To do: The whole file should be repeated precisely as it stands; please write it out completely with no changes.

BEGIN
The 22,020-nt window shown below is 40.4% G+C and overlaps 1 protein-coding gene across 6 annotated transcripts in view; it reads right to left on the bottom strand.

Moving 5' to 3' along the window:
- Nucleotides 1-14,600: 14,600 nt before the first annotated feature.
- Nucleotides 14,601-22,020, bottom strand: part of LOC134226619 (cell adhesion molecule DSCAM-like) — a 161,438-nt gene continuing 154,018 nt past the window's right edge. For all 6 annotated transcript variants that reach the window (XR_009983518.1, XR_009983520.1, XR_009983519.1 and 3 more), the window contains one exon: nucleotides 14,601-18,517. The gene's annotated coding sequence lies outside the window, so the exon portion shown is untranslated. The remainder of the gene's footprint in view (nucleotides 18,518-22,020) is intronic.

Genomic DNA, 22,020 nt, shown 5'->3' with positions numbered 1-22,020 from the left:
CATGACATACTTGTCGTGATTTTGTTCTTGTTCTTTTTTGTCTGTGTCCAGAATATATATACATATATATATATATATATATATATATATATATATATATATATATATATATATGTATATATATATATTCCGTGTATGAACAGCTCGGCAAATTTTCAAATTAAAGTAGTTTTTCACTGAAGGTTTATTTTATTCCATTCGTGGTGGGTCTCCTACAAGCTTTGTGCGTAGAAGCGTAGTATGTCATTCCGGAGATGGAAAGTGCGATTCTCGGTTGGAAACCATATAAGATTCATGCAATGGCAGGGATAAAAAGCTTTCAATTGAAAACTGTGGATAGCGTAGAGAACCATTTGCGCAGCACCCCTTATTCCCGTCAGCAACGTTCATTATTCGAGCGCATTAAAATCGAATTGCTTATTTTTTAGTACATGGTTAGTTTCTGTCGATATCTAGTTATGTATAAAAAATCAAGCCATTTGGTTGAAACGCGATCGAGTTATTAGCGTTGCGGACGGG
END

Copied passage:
The 22,020-nt window shown below is 40.4% G+C and overlaps 1 protein-coding gene across 6 annotated transcripts in view; it reads right to left on the bottom strand.

Moving 5' to 3' along the window:
- Nucleotides 1-14,600: 14,600 nt before the first annotated feature.
- Nucleotides 14,601-22,020, bottom strand: part of LOC134226619 (cell adhesion molecule DSCAM-like) — a 161,438-nt gene continuing 154,018 nt past the window's right edge. For all 6 annotated transcript variants that reach the window (XR_009983518.1, XR_009983520.1, XR_009983519.1 and 3 more), the window contains one exon: nucleotides 14,601-18,517. The gene's annotated coding sequence lies outside the window, so the exon portion shown is untranslated. The remainder of the gene's footprint in view (nucleotides 18,518-22,020) is intronic.

Genomic DNA, 22,020 nt, shown 5'->3' with positions numbered 1-22,020 from the left:
CATGACATACTTGTCGTGATTTTGTTCTTGTTCTTTTTTGTCTGTGTCCAGAATATATATACATATATATATATATATATATATATATATATATATATATATATATATATATATGTATATATATATATTCCGTGTATGAACAGCTCGGCAAATTTTCAAATTAAAGTAGTTTTTCACTGAAGGTTTATTTTATTCCATTCGTGGTGGGTCTCCTACAAGCTTTGTGCGTAGAAGCGTAGTATGTCATTCCGGAGATGGAAAGTGCGATTCTCGGTTGGAAACCATATAAGATTCATGCAATGGCAGGGATAAAAAGCTTTCAATTGAAAACTGTGGATAGCGTAGAGAACCATTTGCGCAGCACCCCTTATTCCCGTCAGCAACGTTCATTATTCGAGCGCATTAAAATCGAATTGCTTATTTTTTAGTACATGGTTAGTTTCTGTCGATATCTAGTTATGTATAAAAAATCAAGCCATTTGGTTGAAACGCGATCGAGTTATTAGCGTTGCGGACGGG